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The white woman in colonial India, c. 1820–1930
Author: Indrani Sen

This book explores colonial gendered interactions, with a special focus on the white woman in colonial India. It examines missionary and memsahibs' colonial writings, probing their construction of Indian women of different classes and regions, such as zenana women, peasants, ayahs and wet-nurses. The three groups of white women focused upon are memsahibs, missionaries and, to a certain extent, ordinary soldiers' wives. Among white women in colonial India, it was the female missionaries who undoubtedly participated most closely in the colonial 'civilising mission'. The book addresses through a scrutiny of the literary works written by 'New Indian Women', such as Flora Annie Steel. Cross-racial gendered interactions were inflected by regional diversities, and the complexity of the category of the 'native woman'. The colonial household was a site of tension, and 'the anxieties of colonial rule manifest themselves most clearly in the home'. The dynamics of the memsahib-ayah relationship were rooted in race/class hierarchies, domestic power structures and predicated on the superiority of the colonising memsahib. The book also examines colonial medical texts, scrutinising how they wielded authoritative power over vulnerable young European women through the power/knowledge of their medical directives. Colonial discourse sought to project the white woman's vulnerability to specific mental health problems, as well as the problem of addiction of 'barrack wives'. Giving voice to the Indian woman, the book scrutinises the fiction of the first generation of western-educated Indian women who wrote in English, exploring their construction of white women and their negotiations with colonial modernities.

Abstract only
Indrani Sen

encounters brought out instead the complexities among ‘native’ women from various regions (namely, Bengali, Maharashtrian or Punjabi women). Missionary accounts of middle-class/high-caste Bengali zenana women, or Steel’s representations of the Jat peasantry or impoverished school girls from small-town Punjab, served to underline these cultural complexities among ‘native’ women who

in Gendered transactions
Zenana encounters in nineteenth-century Bengal
Indrani Sen

Forbes, ‘expressed a direct concern that their womenfolk learn the manners and occupations of English ladies’. 21 Indeed, male initiative formed the bedrock of this education system, since it was the male heads of households, eager to have their womenfolk taught, who invited zenana visitation. 22 However, the question of Bengali zenana women

in Gendered transactions
Mary A. Procida

, Anglo-Indian women were the only members of their community who could cross over between the zenana (women’s quarters) and the public world of the Raj. 5 Furthermore, Anglo-Indian women lived in India, where they came into daily contact with Indian women, could assess the problems of Indian womanhood firsthand and could commit to their long-term solutions. As David Savage has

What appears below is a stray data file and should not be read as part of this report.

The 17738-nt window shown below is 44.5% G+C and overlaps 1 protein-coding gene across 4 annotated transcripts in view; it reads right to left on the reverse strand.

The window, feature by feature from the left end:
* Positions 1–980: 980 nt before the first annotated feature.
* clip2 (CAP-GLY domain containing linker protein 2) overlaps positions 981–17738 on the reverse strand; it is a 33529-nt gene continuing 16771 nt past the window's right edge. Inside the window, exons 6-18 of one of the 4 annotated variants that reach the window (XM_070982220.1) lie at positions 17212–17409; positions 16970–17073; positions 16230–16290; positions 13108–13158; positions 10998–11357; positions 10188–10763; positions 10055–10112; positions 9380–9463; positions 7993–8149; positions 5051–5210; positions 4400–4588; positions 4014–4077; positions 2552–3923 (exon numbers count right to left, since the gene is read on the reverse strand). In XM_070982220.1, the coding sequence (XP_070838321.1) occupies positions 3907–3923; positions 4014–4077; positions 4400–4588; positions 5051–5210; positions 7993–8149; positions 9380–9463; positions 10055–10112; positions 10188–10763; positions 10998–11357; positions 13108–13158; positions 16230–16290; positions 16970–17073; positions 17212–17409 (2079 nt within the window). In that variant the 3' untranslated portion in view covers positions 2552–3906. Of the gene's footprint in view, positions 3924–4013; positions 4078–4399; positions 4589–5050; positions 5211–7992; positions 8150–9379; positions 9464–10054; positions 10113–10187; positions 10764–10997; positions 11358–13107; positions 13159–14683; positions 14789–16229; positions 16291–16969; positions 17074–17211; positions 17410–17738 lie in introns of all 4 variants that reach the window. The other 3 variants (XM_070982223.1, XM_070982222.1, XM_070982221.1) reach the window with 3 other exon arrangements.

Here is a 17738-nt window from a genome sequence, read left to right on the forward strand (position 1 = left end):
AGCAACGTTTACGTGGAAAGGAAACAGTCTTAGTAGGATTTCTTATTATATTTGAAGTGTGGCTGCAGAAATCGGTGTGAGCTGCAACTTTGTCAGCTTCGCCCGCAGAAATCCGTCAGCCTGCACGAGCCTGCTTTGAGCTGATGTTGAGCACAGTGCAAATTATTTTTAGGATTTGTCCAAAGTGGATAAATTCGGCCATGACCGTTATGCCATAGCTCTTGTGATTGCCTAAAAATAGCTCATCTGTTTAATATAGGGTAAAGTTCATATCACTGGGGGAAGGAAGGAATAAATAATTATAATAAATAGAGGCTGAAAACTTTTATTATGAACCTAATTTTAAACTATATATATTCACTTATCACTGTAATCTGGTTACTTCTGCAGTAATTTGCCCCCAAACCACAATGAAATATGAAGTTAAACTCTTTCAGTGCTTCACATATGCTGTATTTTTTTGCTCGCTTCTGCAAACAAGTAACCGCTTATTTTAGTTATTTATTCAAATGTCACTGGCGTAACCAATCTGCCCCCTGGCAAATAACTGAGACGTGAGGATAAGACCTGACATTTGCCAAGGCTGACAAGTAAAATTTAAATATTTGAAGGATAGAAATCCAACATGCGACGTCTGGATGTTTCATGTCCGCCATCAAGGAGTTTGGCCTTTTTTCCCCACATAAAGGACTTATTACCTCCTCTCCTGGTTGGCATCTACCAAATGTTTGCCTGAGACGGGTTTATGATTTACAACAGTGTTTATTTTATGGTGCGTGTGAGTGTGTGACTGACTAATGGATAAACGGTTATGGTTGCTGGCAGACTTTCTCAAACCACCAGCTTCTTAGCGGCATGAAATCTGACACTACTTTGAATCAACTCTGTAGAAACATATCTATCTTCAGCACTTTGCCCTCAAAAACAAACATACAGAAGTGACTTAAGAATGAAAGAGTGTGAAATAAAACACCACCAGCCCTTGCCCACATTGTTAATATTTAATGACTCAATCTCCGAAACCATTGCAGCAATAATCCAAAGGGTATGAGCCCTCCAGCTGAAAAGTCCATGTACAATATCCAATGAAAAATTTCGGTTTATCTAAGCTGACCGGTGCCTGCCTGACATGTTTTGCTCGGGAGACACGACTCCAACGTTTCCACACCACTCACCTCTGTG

in Married to the empire
Abstract only
Indrani Sen

regional diversities. I also sought to present how these enormous diversities inflected their inter-racial encounters and perceptions of nautch girls (dancing girls), ayahs (female domestic servants), wet-nurses, middle-class zenana women (women living in seclusion), princely women and western-educated women graduates (college educated). Themes and concerns of this book: white

in Gendered transactions
The inflection of desire in Yvonne Vera and Tsitsi Dangarembga
Elleke Boehmer

heterosexual lovers. The sister is ‘her own breath flowing into her body’: ‘before [Thenjiwe’s lover] occupied all the places in her mind Nonceba, her sister, had already been holding her hand quietly and forever’.28 In the light of these quotations, the question as to why the valencies of female friendship, both nonsexual and, possibly, sexual, have not been more thoroughly explored in African social spaces becomes perhaps even more pressing. As is widely known, polygamy is widespread in African societies and therefore, as in the zenana, women have long lived together as

in Stories of women
Colonial encounters in Indian women’s English writings in late nineteenth-century western India
Indrani Sen

bond they shared with Indian zenana women who would call out from their rooftops, begging them to come and visit them. Krupabai dismantles this trope of loving sisterhood by ‘returning the gaze’, and revealing the overt and covert racism among European missionaries who practice a form of ‘colonial Christianity’. She thus subjects to critical scrutiny the rabid racism and class

in Gendered transactions
Indrani Sen

towards missionaries and their ‘civilising mission’ in other respects as well. We saw in the previous chapter, in the context of mid-century Bengal, how female evangelicals had placed themselves at the forefront of educating and ‘civilising’ zenana women. They prided themselves on their intimate knowledge of purdah life, and one striking feature of their writing was their

in Gendered transactions
Mary A. Procida

residents, especially the mysterious zenana women who lived in secluded quarters. Anglo-Indians represented Indian dwellings as inherently insalubrious and their inhabitants as sickly. Indian women, in particular, entombed in and defined by this noxious domestic environment, were perceived as the weak and pallid counterparts of robust Anglo-Indian women who throve on an active and

in Married to the empire